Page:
Abstract: Women in the United States frequently rely on childcare from extended family but can only do so if they live in the same location as them. This paper studies how child care costs, the location of extended family, and fertility events influence both the labor force attachment and labor mobility of women in the United States. We begin by empirically documenting strong patterns of women returning to their home locations in anticipation of fertility events, indicating that the desire for intergenerational time transfers is an important motivator of home migration. Moreover, women who reside in their parent’s location experience a substantial long-run reduction in their child earnings penalty. Next, we build a dynamic model of labor force participation and migration to assess the incidence of counterfactual scenarios and childcare policies. We find that childcare subsidies increase lifetime earnings and labor mobility for women, with particularly strong effects for women who are ever single mothers and Blacks. Ignoring migration can understate the welfare benefits of these policies by a meaningful extent.
    Keywords: Migration, childcare, female labor supply, human capital
    JEL: J13 J22 J61
    Date: 2022–09–16
  4. By: Na'ama Shenhav; Eric Chyn
    Abstract: This paper uses birth records from California and mothers who move to quantify the absolute and relative importance of birth location in early-life health. Using a model that includes mother and location fixed effects, we find that moving from a below- to an above-median birth weight location leads to a 19-gram increase in average birth weight. These causal place effects explain 16 percent of geographic variation in birth weight, with family-specific factors accounting for the remaining 84 percent. Place effects are more influential for children of non-college-educated mothers, and are most strongly correlated with local levels of pollution. The improvement in birth weight from moving to a higher-quality area compares favorably to policies that target maternal health, and could have a small, lasting effect on long-run outcomes.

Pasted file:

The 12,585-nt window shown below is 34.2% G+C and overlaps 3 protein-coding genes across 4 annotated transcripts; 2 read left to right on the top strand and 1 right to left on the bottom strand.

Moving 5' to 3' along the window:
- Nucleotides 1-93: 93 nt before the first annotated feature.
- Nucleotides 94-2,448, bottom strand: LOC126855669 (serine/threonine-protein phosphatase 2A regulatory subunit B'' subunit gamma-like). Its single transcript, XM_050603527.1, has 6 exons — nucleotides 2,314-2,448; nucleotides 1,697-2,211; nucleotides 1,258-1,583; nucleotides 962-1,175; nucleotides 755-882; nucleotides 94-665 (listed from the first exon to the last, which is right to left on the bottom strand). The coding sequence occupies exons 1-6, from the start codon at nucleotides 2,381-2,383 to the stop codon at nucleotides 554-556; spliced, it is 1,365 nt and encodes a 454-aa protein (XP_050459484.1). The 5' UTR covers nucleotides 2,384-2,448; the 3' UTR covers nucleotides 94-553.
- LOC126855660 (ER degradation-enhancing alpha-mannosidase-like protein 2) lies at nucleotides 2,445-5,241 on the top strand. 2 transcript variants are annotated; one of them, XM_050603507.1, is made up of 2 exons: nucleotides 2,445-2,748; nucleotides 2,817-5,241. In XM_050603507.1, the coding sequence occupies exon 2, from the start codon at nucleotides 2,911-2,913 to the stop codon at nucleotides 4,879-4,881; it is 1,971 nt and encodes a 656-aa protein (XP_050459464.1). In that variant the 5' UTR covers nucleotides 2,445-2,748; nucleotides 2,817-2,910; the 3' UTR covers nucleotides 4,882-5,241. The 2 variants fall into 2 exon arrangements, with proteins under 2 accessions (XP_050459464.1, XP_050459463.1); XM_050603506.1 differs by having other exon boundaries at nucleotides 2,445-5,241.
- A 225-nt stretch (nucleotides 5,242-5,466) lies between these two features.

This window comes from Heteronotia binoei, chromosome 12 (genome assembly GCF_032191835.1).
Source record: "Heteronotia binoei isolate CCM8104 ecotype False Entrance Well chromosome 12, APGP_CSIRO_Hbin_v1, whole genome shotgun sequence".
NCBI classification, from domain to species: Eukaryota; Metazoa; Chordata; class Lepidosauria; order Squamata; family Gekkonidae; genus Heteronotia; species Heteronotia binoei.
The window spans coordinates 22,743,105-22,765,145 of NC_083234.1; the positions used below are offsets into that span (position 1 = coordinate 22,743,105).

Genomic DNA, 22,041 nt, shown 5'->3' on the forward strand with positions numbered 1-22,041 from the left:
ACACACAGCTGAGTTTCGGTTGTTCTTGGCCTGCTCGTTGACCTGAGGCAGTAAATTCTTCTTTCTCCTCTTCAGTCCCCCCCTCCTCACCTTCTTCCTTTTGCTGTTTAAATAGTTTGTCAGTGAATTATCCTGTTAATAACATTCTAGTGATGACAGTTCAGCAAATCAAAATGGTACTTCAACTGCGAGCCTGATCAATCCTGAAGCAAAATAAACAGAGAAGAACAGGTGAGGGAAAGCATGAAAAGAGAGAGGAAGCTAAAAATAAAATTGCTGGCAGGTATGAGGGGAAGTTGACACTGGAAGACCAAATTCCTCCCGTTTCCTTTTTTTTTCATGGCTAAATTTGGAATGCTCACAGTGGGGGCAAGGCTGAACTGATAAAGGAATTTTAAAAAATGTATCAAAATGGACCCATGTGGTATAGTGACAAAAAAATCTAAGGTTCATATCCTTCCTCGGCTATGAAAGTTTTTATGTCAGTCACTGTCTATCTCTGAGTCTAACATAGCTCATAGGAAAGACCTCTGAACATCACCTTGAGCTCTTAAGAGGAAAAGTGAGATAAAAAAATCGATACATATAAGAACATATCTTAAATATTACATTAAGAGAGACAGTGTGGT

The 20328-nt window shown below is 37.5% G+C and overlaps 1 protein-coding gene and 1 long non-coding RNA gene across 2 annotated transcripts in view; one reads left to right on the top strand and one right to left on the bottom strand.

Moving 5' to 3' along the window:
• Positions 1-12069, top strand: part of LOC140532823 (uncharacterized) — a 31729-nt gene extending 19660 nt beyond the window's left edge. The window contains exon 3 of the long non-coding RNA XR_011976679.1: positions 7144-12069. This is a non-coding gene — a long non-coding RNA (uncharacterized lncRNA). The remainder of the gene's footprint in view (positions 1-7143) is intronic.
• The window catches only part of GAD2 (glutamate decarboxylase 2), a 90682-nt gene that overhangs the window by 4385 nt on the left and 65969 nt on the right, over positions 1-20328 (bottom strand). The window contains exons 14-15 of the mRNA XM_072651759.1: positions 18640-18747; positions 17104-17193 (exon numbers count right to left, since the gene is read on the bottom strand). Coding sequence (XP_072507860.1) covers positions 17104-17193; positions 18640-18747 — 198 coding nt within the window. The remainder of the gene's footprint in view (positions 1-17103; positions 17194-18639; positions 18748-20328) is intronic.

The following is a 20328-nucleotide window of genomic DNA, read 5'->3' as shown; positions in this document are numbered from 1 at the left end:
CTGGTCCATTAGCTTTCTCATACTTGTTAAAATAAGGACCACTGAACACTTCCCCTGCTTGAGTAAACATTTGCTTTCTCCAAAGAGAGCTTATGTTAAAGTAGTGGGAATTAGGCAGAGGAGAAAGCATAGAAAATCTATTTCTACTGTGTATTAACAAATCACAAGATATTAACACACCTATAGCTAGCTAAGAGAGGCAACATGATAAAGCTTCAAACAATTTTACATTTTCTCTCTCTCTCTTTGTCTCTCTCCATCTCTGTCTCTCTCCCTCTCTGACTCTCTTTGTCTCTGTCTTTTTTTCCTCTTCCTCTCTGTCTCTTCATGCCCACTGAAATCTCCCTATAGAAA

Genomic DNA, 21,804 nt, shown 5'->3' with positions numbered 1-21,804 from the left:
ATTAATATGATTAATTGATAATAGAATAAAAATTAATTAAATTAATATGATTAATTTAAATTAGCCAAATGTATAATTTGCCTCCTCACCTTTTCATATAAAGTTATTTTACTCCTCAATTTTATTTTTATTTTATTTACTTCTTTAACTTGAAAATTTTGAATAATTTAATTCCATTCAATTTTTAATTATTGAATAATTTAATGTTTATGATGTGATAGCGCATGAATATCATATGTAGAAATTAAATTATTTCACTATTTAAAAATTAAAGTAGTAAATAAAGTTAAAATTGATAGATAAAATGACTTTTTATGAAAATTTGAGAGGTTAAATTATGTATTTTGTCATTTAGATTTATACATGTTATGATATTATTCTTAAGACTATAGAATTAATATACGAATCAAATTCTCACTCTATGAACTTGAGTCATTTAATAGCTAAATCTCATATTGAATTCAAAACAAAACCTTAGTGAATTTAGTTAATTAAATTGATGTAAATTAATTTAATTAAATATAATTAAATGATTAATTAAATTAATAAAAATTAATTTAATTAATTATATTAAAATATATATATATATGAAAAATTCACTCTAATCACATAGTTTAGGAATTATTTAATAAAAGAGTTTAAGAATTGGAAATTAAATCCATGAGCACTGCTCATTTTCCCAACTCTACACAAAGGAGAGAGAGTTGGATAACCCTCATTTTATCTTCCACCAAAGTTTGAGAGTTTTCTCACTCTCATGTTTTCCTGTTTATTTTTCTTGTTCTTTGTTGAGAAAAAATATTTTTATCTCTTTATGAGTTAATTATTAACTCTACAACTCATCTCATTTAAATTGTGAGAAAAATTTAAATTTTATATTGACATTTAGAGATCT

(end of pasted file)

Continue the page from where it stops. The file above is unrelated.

JEL: H51 I1 I15 J13 Q53 R23
    Date: 2022–09
  5. By: Barron, Kai (WZB Berlin); Bradshaw, Debbie (SAMRC and University of Cape Town); Parry, Charles D. H. (SAMRC and Stellenbosch University); Dorrington, Rob (University of Cape Town); Groenewald, Pam (SAMRC); Laubscher, Ria (SAMRC); Matzopoulos, Richard (SAMRC and University of Cape Town)
    Abstract: On July 13, 2020 a complete nation-wide ban was placed on the sale and transport of alcohol in South Africa. This paper evaluates the impact of this sudden and unexpected five-week alcohol prohibition on mortality due to unnatural causes. We find that the policy reduced the number of unnatural deaths by 21 per day, or approximately 740 over the five-week period. This constitutes a 14% decrease in the total number of deaths due to unnatural causes. We argue that this represents a lower bound on the impact of alcohol on short-run mortality, and underscores the severe influence that alcohol has on society—even in the short-run.
    Keywords: alcohol; mortality; economics; health; South Africa; COVID-19; violence;
    JEL: I18 I12 K42
    Date: 2021–01–21